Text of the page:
Strong City Baltimore had “the best of intentions” and maintained “the highest integrity” when managing millions of dollars aimed at improving the lives of poor Black families in Baltimore, says its former CEO.
In her first remarks since discontent with Strong City was brought to light by The Brew, Karen D. Stokes said the nonprofit sought “to use our privilege as a white-led organization to support black-led initiatives.”
Last month, 19 mostly Black-led groups that entrusted their money to Strong City charged that it has “locked up” their funds, not paid vendors, ignored their calls and emails, and failed to produce promised financial statements.
“As clients, we have reached a breaking point,” the letter by the Strong City Client Coalition said.
Yesterday The Brew reported that Inspector General Isabel Mercedes Cumming is investigating Strong City’s management of client funds.
Interim CEO Reginald Davis agreed two weeks ago to relay a message that The Brew would like to interview Stokes, who was said to be continuing to serve Strong City “in an advisory capacity.”
An email from Stokes last night was her first response.
Stokes, who retired from her $130,000-plus a year job last April after 13 years at the helm, echoed earlier statements by the board of directors that Strong City is working diligently to enhance its formerly “under-resourced” staff.
The Brew reported yesterday that the nonprofit’s new director of fiscal sponsorship, hired last month, has tendered his resignation.
Since the 2015 Uprising, Strong City opened a new headquarters in East Baltimore and rapidly expanded its scope to help grassroots and community groups obtain and manage funds from the Baltimore Children & Youth Fund and other public and private sources.
Currently, the nonprofit says it manages the finances and payrolls of more than 125 programs and projects with assets of over $14 million. The programs range from rental assistance for the homeless to adult education, youth mentoring, and sports and dance activities.
Full Text of Stokes’ Statement:
“Over the past five years, Strong City became more focused on fiscal sponsorship work, which we did in an effort to use our privilege as a white-led organization to support black-led initiatives. The work we engaged in was done with the best of intentions and the highest integrity to support community-led initiatives that had few or no access to traditional funding support.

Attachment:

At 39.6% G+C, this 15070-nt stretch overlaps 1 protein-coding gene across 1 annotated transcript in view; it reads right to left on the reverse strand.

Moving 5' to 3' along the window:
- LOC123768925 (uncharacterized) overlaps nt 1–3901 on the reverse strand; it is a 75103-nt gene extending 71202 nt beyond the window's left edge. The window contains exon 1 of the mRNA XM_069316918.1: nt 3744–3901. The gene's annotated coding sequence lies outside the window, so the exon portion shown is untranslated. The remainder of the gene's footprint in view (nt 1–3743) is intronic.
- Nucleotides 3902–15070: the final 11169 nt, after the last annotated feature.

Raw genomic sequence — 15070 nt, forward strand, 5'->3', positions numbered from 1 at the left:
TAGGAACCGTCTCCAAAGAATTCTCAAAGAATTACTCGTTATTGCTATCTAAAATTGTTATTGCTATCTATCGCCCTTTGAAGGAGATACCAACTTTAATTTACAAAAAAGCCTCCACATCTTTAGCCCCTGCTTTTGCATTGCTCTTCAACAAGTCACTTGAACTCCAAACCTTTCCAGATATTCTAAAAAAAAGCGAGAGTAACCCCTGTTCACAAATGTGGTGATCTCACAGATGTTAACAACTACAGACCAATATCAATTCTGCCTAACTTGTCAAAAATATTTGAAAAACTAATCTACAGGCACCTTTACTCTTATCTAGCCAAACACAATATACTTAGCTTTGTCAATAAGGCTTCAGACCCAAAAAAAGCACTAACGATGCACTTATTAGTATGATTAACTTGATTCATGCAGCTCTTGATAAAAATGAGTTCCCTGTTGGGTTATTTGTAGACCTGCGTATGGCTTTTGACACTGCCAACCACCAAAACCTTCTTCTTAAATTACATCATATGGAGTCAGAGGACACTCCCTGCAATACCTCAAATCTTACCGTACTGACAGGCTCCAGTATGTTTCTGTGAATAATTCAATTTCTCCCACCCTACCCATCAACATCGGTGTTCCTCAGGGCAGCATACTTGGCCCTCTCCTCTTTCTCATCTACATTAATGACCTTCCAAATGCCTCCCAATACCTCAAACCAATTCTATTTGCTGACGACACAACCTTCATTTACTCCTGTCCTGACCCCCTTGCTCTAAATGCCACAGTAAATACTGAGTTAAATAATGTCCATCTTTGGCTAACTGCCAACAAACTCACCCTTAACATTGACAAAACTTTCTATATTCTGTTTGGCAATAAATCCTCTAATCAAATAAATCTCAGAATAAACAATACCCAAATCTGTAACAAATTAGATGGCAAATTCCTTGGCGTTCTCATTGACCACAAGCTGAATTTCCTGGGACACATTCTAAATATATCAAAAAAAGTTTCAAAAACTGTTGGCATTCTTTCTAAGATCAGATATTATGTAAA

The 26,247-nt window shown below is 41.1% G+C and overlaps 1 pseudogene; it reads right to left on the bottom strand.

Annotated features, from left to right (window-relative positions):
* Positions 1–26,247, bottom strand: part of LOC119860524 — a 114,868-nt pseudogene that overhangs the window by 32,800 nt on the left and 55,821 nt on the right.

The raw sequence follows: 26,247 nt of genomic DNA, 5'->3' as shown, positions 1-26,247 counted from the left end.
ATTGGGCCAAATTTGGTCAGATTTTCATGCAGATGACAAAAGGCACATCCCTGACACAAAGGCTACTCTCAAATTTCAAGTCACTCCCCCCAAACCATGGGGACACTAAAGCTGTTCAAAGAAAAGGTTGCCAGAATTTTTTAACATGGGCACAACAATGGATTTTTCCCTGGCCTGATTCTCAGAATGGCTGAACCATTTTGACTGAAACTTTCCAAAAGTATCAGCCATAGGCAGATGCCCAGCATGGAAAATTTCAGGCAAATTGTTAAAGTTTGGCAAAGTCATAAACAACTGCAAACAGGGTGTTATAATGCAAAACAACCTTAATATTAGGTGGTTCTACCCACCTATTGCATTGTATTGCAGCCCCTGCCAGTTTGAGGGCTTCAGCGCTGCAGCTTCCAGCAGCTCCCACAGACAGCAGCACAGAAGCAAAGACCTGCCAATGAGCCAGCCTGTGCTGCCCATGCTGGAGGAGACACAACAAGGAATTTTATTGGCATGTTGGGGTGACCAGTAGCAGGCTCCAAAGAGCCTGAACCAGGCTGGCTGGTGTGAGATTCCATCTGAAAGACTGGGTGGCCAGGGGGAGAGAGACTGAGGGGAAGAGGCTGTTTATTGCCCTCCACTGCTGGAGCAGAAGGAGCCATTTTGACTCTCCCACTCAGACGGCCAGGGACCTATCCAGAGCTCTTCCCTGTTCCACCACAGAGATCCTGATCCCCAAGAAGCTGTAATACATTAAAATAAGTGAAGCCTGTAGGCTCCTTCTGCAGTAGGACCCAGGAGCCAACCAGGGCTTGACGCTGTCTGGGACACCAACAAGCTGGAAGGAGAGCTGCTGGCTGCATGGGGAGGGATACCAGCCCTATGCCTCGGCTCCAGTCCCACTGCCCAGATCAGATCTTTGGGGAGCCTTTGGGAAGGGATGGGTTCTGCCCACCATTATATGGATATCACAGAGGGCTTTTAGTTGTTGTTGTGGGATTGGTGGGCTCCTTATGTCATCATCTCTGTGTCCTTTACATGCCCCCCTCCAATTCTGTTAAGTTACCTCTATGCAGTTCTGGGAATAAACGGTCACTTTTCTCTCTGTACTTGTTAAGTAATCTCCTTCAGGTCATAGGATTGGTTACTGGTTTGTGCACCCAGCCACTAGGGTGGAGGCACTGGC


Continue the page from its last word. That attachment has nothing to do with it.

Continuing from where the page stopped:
“Though the business model has proven to be challenging since we were too under-resourced, Strong City was instrumental in launching many important initiatives as well as getting the amazing Hoen Building rehabbed and occupied.
“Before my departure, we began a thorough process of increasing organizational capacity and updating accounting systems to meet the demands of our growing fiscal sponsorship program. I know this work continues. Fundraising and capital support for the Hoen Building were completely separate from the day to day operations of the organization and unrelated to its fiscal sponsorship program.
“For over 50 years, Strong City Baltimore (formerly the Greater Homewood Community Association) successfully worked to advance its mission of building and strengthening neighborhoods and people in Baltimore. A recently published book, ‘Building Blocks – Stories of Neighborhood Transformation from Strong City Baltimore,’ details much of its neighborhood revitalization work over the past 15 years. I am proud of what I was able to contribute to the achievements and legacy of Strong City.”
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